Expect easy beach walking on fine white sand and plenty of gawking opportunities at the yachts frequenting Meads Bay. If you're lucky, you might catch the show that local dolphins occasionally put on for the lunch crowd. 

A palm tree leans over the white sand of Barnes Bay in Anguilla
Escape the hustle and noise by heading to Barnes Bay © Tim Cotroneo / Lonely Planet

Barnes Bay

One mile north of Meads Bay is a decadent expanse of beach called Barnes Bay. Feel your feet sink into the softest sand you’ve ever experienced. The best place to access Barnes Bay is at the sign marking the former Oliver’s Restaurant. Cruise down a paved road to the base of a hill, then park your bike and explore this mile-long secluded beach. Another access option is the paved entrance to Mango’s Seaside Grill restaurant.

Barnes Bay is a haven for mega-villas, and it’s also home to the Four Seasons Resort’s Half Shell Beach Bar. It’s at least 50-50 that your only companion on Barnes Bay Beach will be solitude. A beachside rock formation resembling a giant iguana is a great photo opportunity. Barnes Bay’s western exposure also makes the beach a great vantage point for sunsets.

A row of kayaks and Hobie Cats rest on the sand at Maundays Bays in Anguilla
Maundays Bay is a playground for the wealthy © Tim Cotroneo / Lonely Planet

Maundays Bay

Curling under Anguilla’s southern tip is Maundays Bay, a glorious beach consisting of two crescent-shaped coves. This beach is home to Belmond Cap Juluca Resort, a long-time luxury resort that is a favorite of the rich and famous.

A stone’s throw from Maundays Bay is Sheriva Boutique Villa Hotel. The bridge crossing from Sheriva’s salt pond is the best option for accessing Maundays Bay Beach by bike. The salt frothing from the ground resembles a bubble bath.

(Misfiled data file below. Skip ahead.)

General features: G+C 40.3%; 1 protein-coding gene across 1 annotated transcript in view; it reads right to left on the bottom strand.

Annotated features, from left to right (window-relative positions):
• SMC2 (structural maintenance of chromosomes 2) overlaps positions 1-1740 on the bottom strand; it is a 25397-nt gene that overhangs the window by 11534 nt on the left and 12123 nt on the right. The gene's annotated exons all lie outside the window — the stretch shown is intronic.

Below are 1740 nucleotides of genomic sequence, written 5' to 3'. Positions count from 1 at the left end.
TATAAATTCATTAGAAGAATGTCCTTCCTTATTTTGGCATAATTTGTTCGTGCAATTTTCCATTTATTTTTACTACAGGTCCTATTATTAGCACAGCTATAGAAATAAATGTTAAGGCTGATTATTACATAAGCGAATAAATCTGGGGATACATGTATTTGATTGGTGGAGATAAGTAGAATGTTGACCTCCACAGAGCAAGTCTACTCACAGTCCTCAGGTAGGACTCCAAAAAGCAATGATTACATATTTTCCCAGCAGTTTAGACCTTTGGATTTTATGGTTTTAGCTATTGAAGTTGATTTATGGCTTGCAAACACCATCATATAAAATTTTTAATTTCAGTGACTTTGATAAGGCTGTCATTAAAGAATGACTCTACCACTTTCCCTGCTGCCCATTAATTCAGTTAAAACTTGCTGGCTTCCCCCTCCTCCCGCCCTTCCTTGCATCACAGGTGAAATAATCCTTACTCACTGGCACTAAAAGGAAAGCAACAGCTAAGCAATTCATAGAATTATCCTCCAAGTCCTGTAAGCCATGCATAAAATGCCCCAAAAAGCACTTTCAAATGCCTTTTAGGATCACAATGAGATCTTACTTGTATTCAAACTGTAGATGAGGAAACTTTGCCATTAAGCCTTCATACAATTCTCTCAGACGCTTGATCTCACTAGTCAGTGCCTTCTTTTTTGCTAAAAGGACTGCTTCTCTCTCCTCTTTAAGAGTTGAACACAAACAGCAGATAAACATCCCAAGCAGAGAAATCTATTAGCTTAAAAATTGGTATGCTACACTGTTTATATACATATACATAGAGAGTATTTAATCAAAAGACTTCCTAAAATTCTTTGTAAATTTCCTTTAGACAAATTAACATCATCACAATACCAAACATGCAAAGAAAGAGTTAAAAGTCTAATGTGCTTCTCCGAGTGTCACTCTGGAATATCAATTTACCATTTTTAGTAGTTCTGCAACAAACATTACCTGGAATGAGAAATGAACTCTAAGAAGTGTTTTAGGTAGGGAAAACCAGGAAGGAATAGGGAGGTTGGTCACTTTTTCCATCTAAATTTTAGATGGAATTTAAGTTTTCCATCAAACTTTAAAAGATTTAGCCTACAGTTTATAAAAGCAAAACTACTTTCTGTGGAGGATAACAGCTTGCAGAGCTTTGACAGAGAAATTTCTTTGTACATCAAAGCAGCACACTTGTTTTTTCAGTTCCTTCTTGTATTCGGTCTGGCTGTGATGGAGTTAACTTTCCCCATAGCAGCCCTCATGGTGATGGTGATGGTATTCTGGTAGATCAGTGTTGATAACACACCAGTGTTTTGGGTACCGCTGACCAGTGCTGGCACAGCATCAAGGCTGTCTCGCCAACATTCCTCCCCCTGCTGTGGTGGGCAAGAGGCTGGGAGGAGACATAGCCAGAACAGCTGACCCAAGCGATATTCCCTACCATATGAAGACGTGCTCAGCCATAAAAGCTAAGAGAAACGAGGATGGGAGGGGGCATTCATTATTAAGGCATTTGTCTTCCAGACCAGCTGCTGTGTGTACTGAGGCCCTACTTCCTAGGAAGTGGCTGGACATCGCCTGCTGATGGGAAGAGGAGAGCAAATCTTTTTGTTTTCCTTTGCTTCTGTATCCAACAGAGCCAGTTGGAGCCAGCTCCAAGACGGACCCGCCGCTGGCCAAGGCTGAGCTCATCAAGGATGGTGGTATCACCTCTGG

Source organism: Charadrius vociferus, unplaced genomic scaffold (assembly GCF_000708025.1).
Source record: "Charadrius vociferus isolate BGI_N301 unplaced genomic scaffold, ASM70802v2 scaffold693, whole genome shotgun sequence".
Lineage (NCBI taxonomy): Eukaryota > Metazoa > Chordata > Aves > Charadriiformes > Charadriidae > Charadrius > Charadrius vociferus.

Beaches aren’t the only destination to head to in Anguilla – there's always art too. The Devonish Art Gallery, located less than a mile northwest from Maundays Beach, houses a collection of handcrafted wood carving, stone sculptures, beaded jewelry and antique maps.

A bicycle is parked next to a palm tree on the beach
Some outfitters offer group rides to tour the island © pranitop / Shutterstock

Two-wheel options

One of Anguilla’s main bicycle ambassadors is car rental entrepreneur Ronnie Bryan. Bryans Car Rentals is among a handful of places in the country for professional road bicycle rentals. The former Commonwealth Games racer offers Trek, Origin8 and Giant bikes for $25 per day.  

Early morning group rides are available for intermediate and elite-level cyclists. Bikes, along with pedals, helmets and seats can be delivered directly to your hotel.  

Group riding options are available with routes ranging between 15 and 25 miles. One popular route begins in Anguilla’s fashionable West End and arches toward Sandy Ground, a crowd favorite that features plenty of beach bars and restaurants.

For those staying near the white-sand beaches of Shoal Bay East on Anguilla’s northwest end, Bryan offers a back-roads route toward the airport, North Hill and the Sandy Ground roundabout. The route also includes a cliffside perch with dramatic views of the island.

Other bike-rental outlets include Anchor Miniature Golf and Boo’s Cars & Cycle Rentals. Cost of a rental ranges between $20 and $25 USD per day. For something with a little more horsepower, Freedom Rentals rents ATV quad bikes.

If you go

The annual John T. Memorial Cycling Race is held in July and honors the memory of Anguilla cycling pioneer John Thomas. The race is held in The Valley with last year’s event drawing 90 participants. The elite category race is 80 miles and it’s 65 miles for juniors.